It’s very tempting to just ignore Karl Rove and his occasional assessments of the political landscape. After all, his “genius” has always been wildly exaggerated. On Election Day 2000, it was Rove’s idea to keep his candidate in California in the waning days, instead of campaigning in key battleground states. Bush lost California by a wide margin, and Rove’s strategy practically cost his candidate the election. More recently, Rove’s single recent responsibility was overseeing the Republican Party’s 2006 election strategy — and Dems won back both chambers of Congress in a historic victory.
But Rove’s reputation as the president’s “architect” continues to endure, most notably in conservative circles, so when he offers his take on what’s likely to happen in this year’s presidential campaign , it’s probably worth taking note. At a minimum, if Rove believes it, chances are much of the Republican establishment does to.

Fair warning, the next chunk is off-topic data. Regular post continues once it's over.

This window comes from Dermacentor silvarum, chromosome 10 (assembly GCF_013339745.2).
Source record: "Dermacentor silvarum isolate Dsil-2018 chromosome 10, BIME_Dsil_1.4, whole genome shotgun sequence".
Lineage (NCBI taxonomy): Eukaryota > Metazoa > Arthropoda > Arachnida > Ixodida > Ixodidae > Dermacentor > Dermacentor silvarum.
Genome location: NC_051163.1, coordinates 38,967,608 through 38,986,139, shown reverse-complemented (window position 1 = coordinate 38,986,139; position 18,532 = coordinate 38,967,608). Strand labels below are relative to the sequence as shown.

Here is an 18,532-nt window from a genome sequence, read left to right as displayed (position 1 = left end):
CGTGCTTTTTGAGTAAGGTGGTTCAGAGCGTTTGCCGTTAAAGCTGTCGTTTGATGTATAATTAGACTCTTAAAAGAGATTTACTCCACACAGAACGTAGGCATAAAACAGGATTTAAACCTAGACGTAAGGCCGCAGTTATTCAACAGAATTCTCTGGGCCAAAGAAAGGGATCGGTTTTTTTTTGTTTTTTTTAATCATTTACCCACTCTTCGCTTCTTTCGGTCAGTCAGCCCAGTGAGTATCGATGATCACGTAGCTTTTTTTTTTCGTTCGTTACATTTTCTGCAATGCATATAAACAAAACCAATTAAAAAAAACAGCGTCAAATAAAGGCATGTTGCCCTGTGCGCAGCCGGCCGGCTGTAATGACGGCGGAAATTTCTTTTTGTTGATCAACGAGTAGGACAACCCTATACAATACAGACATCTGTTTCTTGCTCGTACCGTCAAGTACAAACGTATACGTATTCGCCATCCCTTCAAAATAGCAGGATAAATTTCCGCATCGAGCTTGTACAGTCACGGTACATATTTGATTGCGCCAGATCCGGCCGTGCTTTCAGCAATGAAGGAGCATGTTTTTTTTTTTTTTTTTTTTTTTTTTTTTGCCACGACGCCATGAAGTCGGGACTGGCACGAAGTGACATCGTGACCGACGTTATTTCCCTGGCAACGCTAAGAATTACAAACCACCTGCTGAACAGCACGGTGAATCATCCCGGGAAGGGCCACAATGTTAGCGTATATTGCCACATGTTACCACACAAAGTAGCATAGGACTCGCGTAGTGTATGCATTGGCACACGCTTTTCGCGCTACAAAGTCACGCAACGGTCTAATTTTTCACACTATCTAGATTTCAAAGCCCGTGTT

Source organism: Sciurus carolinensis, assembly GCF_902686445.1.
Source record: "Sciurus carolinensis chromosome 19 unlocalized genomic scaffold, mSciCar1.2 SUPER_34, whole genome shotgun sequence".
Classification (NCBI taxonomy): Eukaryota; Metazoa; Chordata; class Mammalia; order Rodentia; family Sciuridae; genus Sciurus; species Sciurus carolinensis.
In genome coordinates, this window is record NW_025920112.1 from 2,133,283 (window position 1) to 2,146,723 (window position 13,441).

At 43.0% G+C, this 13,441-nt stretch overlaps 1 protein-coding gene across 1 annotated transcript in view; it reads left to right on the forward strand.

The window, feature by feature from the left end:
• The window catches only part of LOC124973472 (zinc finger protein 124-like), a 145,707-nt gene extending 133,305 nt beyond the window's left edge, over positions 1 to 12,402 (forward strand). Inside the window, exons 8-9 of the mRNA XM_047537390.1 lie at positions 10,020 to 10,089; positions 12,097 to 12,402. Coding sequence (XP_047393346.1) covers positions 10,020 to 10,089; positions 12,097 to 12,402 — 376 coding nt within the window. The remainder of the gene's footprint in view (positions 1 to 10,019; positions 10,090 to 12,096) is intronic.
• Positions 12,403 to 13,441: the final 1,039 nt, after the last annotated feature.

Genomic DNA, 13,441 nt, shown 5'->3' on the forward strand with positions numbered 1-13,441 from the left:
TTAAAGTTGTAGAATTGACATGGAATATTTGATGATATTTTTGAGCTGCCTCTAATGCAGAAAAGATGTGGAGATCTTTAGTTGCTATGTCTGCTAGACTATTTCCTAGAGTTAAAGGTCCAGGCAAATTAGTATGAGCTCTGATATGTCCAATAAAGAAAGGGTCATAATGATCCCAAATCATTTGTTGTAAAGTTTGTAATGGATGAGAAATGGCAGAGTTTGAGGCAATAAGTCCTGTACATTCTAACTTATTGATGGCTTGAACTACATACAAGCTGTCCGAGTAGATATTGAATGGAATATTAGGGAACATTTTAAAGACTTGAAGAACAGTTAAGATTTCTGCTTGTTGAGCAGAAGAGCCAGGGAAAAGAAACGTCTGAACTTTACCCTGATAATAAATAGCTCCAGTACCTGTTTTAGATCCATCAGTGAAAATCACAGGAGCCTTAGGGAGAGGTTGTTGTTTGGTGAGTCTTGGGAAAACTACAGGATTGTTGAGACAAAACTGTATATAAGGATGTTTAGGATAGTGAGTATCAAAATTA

The other day, Rove told a group of state Republican officials at the RNC’s winter meeting that he sees the path to beating either of the Dems’ top two candidates in November.
Readers can take a look, but I have to say, I’m pretty underwhelmed. His case against Clinton includes warmed-over GOP talking points, and an odd attack about secrecy. (It’s ironic that Rove would accuse anyone of trying to hide documents from public scrutiny, and more importantly, the substance of his attack is plainly false.) As for Obama, Rove’s case is equally weak. The “present” flap is largely nonsense, and accusing Obama of being a “liberal” is about as cliche as conservative attacks get.
Last month, it was Rove imploring Republican presidential candidates to cozy up to Bush and his presidency. This month, it’s Rove arguing that every candidate in the GOP presidential field can beat every Democrat.
If Dems are really lucky, Republicans will continue to take Rove seriously.